BFJ said...

Despite being in my early 30's, I'm pretty sure I've never left a comment anywhere on the internet before but this blog is so rewarding every week and I just wanted to say thank you for continuing. I've been in wine for almost 9 years, and all the detritus of this industry has bothered me from the start: the egos, the obscure knowledge dick measuring, the unicorns, cult-cabernet mailing-list bragging contests, scores, and etc... it's really great to have one place where I know I can go read something funny, honest, and jesus so meaningful sometimes. A comment has been waiting at the tip of my fingers for a long time, but you went one excellent post over the line and I couldn't keep it in anymore. Nice work, please keep it up. And even if you delete it all when you retire, I think it will remain, fondly remembered, with those who read along. Like anything worth reading, drinking, or doing.

Goddess of Wine said...

Thank you, Ron. We're right there with you, staring down the specter at the end of the bed.

Vin de Terre said...

I can't speak for others, but when I read Tebeau's last post I emailed him rather than comment publicly, so maybe the post wasn't greeted with total silence:

Hey Rob [Tebeau],

I used to hit this site on the rare occasion when the world of wine got boring or tiresome, to reboot my curiosity. Guess I haven't been bored in a while—I was just testing the links on a webliography I put together to help train my staff when I came across your most recent posts.

I can only wish you the best. I expect every time I taste a new varietal or some brilliant brut gamay like Lavernette's, you'll come to mind.

thanks, Alex

Carole Meredith said...

You're so thoughtful and self-aware, Ron. A sobering piece, to say the least. (pun intended)

Unknown said...

Mr Washam, this is going way beyond wine blogging. If you keep this up you are going to be moving into the New Yorker territory. I am a practicing psychiatrist for the past 27 years and your thoughts are expressed most eloquently. Depression is a quite terrible state and it is sad to read some of the last thoughts of individuals with this condition. Yes, it is good to keep our hobbies, and even paid professions in perspective. Bravo...

The Primlani Kitchen said...

Profound and contemplative. TY for sharing Ron.

Charlie Olken said...

I am a bit at a loss for words. It's either a long story or none at all. So I will simply say "thank you" for reminding us that it is only wine--except when it is our humanity.

Don Clemens said...

I can only echo Charlie Olken's comment. Thanks, Ron. And, I suspect that your words will resonate for a very long time.

Don Carter said...

You always strike a familiar chord when you write from the heart. I often relate to your feelings and I've occasionally spotted myself in your descriptions of those of us who surround ourselves with wine. Not always a flattering portrait - but so brutally honest and eye opening that I find myself reevaluating my motivations. That's a powerful talent Mr. Washam.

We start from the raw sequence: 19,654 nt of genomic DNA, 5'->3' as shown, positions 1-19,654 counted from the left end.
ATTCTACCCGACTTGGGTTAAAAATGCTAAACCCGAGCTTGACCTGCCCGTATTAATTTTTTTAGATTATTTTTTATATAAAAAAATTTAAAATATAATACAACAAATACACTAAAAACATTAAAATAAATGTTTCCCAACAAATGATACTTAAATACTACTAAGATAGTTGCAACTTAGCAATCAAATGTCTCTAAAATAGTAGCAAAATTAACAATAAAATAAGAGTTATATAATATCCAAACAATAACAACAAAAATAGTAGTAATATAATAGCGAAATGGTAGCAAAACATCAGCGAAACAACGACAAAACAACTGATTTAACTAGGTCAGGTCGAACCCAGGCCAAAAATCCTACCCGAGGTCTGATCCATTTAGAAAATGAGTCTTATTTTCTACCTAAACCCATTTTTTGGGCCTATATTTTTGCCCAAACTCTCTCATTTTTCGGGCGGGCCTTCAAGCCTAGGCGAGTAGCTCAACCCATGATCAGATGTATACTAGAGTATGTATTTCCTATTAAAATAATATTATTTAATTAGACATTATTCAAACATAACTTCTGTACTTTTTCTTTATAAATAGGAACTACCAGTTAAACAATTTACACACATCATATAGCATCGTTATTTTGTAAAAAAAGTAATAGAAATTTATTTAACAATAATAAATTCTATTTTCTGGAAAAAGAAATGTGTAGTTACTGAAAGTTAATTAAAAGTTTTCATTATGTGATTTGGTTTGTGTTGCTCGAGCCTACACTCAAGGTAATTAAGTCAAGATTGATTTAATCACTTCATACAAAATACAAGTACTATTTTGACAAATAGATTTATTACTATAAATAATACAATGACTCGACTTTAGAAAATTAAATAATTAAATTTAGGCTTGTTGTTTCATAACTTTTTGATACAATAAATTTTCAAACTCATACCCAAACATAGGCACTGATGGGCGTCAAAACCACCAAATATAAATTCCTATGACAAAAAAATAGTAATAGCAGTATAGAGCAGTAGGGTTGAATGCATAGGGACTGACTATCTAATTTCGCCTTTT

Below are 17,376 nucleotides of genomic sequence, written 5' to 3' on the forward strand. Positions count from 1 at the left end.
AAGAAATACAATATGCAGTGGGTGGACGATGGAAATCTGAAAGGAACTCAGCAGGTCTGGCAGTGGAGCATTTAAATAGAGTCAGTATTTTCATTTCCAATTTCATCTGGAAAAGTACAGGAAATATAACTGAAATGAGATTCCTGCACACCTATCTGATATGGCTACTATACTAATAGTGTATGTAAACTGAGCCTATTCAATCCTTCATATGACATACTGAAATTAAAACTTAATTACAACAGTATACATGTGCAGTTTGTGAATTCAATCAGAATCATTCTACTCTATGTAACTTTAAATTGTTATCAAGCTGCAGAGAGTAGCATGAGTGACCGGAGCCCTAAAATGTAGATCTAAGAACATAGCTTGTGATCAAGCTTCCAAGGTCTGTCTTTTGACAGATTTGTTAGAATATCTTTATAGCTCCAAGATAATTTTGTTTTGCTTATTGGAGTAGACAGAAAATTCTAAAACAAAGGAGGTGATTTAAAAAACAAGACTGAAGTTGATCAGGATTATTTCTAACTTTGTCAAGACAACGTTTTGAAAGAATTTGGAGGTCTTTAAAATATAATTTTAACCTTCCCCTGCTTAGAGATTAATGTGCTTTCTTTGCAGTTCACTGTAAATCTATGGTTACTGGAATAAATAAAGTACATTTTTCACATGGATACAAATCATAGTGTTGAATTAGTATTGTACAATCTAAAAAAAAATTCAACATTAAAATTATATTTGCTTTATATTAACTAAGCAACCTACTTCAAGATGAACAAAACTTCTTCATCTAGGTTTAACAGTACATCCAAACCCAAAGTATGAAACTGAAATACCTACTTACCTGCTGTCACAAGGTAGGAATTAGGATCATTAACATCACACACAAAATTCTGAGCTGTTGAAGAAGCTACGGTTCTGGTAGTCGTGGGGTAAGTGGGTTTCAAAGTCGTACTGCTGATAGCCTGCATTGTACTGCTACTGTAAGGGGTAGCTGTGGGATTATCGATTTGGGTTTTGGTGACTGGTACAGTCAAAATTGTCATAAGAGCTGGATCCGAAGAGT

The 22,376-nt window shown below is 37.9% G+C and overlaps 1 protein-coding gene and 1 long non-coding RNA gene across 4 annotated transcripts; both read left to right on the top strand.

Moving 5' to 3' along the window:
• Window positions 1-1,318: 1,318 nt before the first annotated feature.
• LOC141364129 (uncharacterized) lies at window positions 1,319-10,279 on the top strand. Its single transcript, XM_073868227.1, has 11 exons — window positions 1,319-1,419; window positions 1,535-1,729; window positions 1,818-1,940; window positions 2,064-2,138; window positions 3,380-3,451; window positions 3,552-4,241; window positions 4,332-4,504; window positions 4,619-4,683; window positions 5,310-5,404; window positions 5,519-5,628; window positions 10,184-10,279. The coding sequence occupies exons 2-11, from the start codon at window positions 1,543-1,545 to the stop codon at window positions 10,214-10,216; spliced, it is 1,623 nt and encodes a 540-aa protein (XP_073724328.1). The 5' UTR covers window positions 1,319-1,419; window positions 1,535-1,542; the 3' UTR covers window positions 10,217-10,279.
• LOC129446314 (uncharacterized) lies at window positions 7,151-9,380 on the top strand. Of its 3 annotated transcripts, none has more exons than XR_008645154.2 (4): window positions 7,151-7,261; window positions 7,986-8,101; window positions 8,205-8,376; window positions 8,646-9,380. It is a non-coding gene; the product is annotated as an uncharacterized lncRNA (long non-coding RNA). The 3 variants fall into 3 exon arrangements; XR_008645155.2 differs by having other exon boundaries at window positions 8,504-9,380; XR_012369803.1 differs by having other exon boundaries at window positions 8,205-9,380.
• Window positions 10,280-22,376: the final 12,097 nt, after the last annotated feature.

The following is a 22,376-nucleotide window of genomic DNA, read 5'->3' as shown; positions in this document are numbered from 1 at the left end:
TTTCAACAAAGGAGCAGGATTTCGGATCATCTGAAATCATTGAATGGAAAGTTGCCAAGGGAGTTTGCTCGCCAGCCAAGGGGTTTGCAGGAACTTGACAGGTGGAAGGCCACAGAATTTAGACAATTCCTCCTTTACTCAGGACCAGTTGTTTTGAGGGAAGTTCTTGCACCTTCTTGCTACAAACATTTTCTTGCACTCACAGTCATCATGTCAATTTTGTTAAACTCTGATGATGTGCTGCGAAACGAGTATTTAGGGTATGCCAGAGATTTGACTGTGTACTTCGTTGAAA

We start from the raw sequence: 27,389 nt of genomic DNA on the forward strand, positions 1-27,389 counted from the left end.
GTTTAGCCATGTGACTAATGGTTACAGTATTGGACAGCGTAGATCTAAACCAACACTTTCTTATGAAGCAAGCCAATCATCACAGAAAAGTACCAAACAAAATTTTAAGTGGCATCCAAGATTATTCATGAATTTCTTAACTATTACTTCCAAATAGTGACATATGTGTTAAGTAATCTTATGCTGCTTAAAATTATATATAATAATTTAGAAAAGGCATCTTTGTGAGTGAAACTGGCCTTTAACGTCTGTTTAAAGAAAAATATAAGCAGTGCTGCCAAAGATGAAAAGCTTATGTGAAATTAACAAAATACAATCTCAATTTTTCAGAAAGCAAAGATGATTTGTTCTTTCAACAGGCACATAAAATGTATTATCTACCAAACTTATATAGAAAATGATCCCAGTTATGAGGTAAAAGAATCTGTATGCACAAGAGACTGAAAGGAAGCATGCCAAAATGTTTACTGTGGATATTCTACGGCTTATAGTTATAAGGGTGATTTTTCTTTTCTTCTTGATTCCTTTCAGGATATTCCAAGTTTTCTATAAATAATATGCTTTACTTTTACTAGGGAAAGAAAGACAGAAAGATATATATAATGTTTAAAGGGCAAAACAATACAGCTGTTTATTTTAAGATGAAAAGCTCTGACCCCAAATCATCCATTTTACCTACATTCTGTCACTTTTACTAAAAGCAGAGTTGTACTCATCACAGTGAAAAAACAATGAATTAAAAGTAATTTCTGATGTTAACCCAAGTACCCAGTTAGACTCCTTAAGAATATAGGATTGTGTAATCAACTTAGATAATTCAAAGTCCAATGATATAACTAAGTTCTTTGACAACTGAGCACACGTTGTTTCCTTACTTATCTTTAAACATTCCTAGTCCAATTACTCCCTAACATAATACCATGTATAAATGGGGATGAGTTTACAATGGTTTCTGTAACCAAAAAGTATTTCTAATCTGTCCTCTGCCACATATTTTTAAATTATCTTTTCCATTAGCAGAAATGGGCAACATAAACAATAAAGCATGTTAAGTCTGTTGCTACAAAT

Samantha Dugan said...

Ron My Love,
I shared with privately how much this moved me and how amazing, inspiring and talented you are, I just wanted to be seen here with all your other admirers, our voice lacking the words big enough but giving you thanks. Thank You, for all you do but most of all for continuing to share that You with us.
You took my breath away....
I love you

Batmang said...

Thank you for your well written, considered words Ron...it is a moving and sad tribute to someone who was suffering terribly with the depression that afflicts many. Your ability to share your own shock and grief resonates deeply and reminds me that every day I wake up is a good day. It also reminds me to open up some of those pricey bottles of wine that I have been saving for a special occasion that may never come...and to make sure I share those bottles with people I love. After all, it's only a beverage.
Thanks again,

Nathan Z.

Kbell said...

Thank you Ron. This post is a gift; wine and gratitude are sometimes all we have to keep us going some days.

Steve Pinzon said...

Ron, I laugh and cringe and occasionally guffaw at your satire and find it entertaining. But when you write from the heart, I remember those pieces the most. Whether it's wine reviews or insightful pieces like this, you have an aspect of writing that may be under-utilized. Certainly not under-appreciated! Great work, I look forward to your next post. Steve Pinzon

David Pierson said...

Ah don't delete your stuff Ron.. that's the great thing about the internet.. maybe a 100 years from now some newbie to wine will find your site and get some laughs and realize not to take wine so damn seriously like these other idiots.. what better legacy is there than that.. as much as I loathe and try to avoid humorless people I genuinely feel sorry for them.. I mean if you can't laugh at yourself, others and the wine biz.. what's the point of existing in this veil of tears..

VinoNovato said...